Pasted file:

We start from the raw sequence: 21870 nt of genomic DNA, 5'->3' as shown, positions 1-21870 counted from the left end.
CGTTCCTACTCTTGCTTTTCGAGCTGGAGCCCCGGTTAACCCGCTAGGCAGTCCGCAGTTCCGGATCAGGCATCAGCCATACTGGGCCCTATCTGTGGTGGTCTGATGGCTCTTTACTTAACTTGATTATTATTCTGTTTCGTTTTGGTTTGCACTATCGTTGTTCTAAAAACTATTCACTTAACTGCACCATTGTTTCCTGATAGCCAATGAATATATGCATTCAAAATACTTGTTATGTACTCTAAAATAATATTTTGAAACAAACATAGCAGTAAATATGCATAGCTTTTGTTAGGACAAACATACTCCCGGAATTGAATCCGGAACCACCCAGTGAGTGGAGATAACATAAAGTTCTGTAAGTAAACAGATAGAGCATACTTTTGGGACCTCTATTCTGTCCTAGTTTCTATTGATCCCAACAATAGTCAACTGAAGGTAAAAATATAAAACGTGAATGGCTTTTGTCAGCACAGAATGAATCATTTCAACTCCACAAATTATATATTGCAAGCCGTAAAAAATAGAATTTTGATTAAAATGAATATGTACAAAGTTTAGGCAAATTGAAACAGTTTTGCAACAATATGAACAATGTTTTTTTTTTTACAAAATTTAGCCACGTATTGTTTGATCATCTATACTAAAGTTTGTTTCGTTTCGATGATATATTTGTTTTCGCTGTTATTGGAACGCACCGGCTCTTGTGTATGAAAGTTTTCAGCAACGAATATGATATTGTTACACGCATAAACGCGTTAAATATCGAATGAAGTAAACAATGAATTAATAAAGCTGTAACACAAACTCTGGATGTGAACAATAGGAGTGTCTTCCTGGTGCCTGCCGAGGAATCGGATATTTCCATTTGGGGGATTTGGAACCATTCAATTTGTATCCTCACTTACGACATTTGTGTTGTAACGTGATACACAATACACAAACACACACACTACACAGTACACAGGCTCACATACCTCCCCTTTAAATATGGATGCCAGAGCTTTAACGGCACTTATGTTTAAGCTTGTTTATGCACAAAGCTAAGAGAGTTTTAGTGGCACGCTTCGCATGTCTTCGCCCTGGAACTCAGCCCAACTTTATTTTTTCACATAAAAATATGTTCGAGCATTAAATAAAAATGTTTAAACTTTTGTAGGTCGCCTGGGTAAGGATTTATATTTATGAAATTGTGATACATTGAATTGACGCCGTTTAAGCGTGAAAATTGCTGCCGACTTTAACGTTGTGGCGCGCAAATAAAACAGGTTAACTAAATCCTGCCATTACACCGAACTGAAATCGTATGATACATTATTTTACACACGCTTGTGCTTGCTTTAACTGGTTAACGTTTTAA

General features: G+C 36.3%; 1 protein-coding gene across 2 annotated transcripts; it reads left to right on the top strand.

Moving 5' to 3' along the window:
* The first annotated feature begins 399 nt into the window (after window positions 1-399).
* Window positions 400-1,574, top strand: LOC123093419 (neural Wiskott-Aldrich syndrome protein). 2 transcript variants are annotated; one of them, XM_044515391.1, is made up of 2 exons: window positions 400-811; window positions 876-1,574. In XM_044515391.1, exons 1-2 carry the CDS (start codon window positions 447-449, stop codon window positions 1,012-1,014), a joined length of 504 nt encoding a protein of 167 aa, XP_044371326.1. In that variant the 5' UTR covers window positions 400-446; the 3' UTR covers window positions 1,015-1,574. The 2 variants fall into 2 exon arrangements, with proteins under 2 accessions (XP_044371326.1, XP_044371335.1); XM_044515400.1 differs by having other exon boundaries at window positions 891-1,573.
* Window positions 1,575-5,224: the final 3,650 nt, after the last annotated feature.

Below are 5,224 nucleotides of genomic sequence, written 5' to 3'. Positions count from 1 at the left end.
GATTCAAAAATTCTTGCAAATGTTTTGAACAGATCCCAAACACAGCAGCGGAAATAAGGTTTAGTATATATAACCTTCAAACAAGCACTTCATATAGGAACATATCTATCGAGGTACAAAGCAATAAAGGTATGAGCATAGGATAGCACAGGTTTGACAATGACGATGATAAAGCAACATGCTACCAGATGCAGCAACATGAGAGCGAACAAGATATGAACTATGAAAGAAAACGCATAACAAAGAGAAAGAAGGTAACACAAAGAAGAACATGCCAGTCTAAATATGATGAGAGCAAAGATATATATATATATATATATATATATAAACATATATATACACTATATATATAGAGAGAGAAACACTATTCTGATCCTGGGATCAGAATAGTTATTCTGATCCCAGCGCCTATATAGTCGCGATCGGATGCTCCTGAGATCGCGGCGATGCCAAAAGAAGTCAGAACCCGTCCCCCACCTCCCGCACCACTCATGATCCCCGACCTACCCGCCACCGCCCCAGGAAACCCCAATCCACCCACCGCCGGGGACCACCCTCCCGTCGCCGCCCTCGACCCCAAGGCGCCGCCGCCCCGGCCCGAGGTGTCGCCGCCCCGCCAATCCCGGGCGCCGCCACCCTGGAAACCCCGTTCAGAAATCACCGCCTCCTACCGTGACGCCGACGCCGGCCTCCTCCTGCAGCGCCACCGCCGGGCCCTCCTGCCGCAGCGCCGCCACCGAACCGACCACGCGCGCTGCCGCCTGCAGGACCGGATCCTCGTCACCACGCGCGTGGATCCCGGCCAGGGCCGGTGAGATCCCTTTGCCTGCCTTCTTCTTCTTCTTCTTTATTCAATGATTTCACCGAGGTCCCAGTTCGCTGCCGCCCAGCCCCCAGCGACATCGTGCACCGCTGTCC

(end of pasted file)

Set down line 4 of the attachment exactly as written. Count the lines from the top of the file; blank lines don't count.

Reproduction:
Moving 5' to 3' along the window: